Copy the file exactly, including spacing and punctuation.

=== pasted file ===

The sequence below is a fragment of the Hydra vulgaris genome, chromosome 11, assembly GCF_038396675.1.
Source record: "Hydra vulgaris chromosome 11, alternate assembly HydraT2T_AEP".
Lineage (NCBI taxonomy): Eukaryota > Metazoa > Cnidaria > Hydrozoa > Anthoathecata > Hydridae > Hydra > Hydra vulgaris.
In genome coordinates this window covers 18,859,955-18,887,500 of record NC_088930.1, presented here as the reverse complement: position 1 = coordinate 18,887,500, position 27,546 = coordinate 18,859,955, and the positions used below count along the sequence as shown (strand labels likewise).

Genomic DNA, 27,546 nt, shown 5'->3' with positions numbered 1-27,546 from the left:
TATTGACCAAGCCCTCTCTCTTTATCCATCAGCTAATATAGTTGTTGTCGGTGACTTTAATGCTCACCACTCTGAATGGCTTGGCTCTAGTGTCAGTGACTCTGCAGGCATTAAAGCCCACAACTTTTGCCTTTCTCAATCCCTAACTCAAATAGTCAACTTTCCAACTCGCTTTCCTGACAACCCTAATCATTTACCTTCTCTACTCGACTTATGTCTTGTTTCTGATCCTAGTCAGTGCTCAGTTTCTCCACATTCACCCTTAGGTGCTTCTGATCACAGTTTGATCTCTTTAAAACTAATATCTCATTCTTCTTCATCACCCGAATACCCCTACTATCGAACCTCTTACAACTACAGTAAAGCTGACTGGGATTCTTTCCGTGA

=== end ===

The sequence below is a fragment of the Hydra vulgaris genome, chromosome 11, assembly GCF_038396675.1.
Source record: "Hydra vulgaris chromosome 11, alternate assembly HydraT2T_AEP".
Lineage (NCBI taxonomy): Eukaryota > Metazoa > Cnidaria > Hydrozoa > Anthoathecata > Hydridae > Hydra > Hydra vulgaris.
In genome coordinates this window covers 18,859,955-18,887,500 of record NC_088930.1, presented here as the reverse complement: position 1 = coordinate 18,887,500, position 27,546 = coordinate 18,859,955, and the positions used below count along the sequence as shown (strand labels likewise).

Genomic DNA, 27,546 nt, shown 5'->3' with positions numbered 1-27,546 from the left:
TATTGACCAAGCCCTCTCTCTTTATCCATCAGCTAATATAGTTGTTGTCGGTGACTTTAATGCTCACCACTCTGAATGGCTTGGCTCTAGTGTCAGTGACTCTGCAGGCATTAAAGCCCACAACTTTTGCCTTTCTCAATCCCTAACTCAAATAGTCAACTTTCCAACTCGCTTTCCTGACAACCCTAATCATTTACCTTCTCTACTCGACTTATGTCTTGTTTCTGATCCTAGTCAGTGCTCAGTTTCTCCACATTCACCCTTAGGTGCTTCTGATCACAGTTTGATCTCTTTAAAACTAATATCTCATTCTTCTTCATCACCCGAATACCCCTACTATCGAACCTCTTACAACTACAGTAAAGCTGACTGGGATTCTTTCCGTGA